In high school, a Chinese-Canadian girl I knew proudly brought home a term report card with 98% in French, the highest mark out of anyone in her class. Far from impressed, her father said, "What happened to the other 2 percent?" While my own parents wouldn't have said something so gauche, neither would they have acknowledged my report card full of A's with anything more than a nod and a grimace, implying that this wasn't an extraordinary accomplishment but rather an expected one.
Thus I could definitely relate to the protagonist in Paula Yoo's semi-autobiographical novel, Good Enough. Patti Yoon is an SAT vocabulary-memorizing, homework-doing, violin-playing, standardized test-taking machine enduring the stress of senior year and the incredible pressure put on her by her Korean parents. As if worrying about getting into an Ivy League college and upping her SAT scores weren't enough, Patti finds herself increasingly attracted to a cute trumpet player in the all-state orchestra and questioning the path her parents have laid out for her. Should she pursue what makes her happy or what pleases her family, and can those two options ever intersect? Will she ever be "good enough"?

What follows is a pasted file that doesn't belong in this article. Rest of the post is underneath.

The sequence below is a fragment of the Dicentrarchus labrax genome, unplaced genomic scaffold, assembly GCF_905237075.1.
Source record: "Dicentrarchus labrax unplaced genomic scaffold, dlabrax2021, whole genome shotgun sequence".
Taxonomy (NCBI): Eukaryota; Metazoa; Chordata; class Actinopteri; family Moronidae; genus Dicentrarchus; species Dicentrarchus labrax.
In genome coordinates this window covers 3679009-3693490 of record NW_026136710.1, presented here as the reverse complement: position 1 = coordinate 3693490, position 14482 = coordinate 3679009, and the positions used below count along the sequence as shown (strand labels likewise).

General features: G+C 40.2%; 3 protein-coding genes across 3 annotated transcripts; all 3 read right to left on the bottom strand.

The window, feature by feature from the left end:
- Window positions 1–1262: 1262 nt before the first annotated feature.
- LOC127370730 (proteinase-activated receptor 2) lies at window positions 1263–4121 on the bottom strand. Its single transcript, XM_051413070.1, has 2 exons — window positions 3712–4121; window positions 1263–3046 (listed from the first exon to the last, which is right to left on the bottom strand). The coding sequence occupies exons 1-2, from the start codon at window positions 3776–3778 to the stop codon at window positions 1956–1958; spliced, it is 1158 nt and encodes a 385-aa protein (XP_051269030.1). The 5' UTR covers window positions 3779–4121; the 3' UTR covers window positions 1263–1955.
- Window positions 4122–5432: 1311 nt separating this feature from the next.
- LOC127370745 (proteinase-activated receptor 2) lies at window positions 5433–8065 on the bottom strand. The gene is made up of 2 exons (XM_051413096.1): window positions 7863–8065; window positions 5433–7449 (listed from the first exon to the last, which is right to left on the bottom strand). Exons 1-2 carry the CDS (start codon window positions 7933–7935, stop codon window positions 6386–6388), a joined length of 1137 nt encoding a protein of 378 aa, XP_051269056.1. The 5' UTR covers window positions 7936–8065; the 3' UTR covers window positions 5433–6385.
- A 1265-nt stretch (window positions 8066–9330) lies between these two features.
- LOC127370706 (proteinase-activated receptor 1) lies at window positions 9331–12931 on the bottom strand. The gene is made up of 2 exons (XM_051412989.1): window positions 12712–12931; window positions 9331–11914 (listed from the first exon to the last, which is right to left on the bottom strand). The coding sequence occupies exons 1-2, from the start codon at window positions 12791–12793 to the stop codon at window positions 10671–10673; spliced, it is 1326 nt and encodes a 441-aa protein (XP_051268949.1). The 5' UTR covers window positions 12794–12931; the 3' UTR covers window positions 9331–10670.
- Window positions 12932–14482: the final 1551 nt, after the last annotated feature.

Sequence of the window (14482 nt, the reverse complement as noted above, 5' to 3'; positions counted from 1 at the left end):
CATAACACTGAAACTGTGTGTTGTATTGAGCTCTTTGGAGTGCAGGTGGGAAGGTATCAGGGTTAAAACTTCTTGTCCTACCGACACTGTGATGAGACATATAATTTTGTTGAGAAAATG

Yoo breathes life into the story with sharp observations and laugh-out-loud humour. Overachievers and survivors of Asian Parent Syndrome alike will be all too familiar with the minute details of Patti's life, including:
- the hyper-competitive frenemies who are gunning for or envious of your top grade/band chair/college acceptance letter
- the pressure to be a lawyer or doctor
- the pressure to marry a lawyer or doctor
- the no-partying, no-dating, all-studying lifestyle
- the mixture of yearning and disdain directed at the pretty popular cheerleader type in high school
P.S. For more on author Paula Yoo, check out this great interview I stumbled across.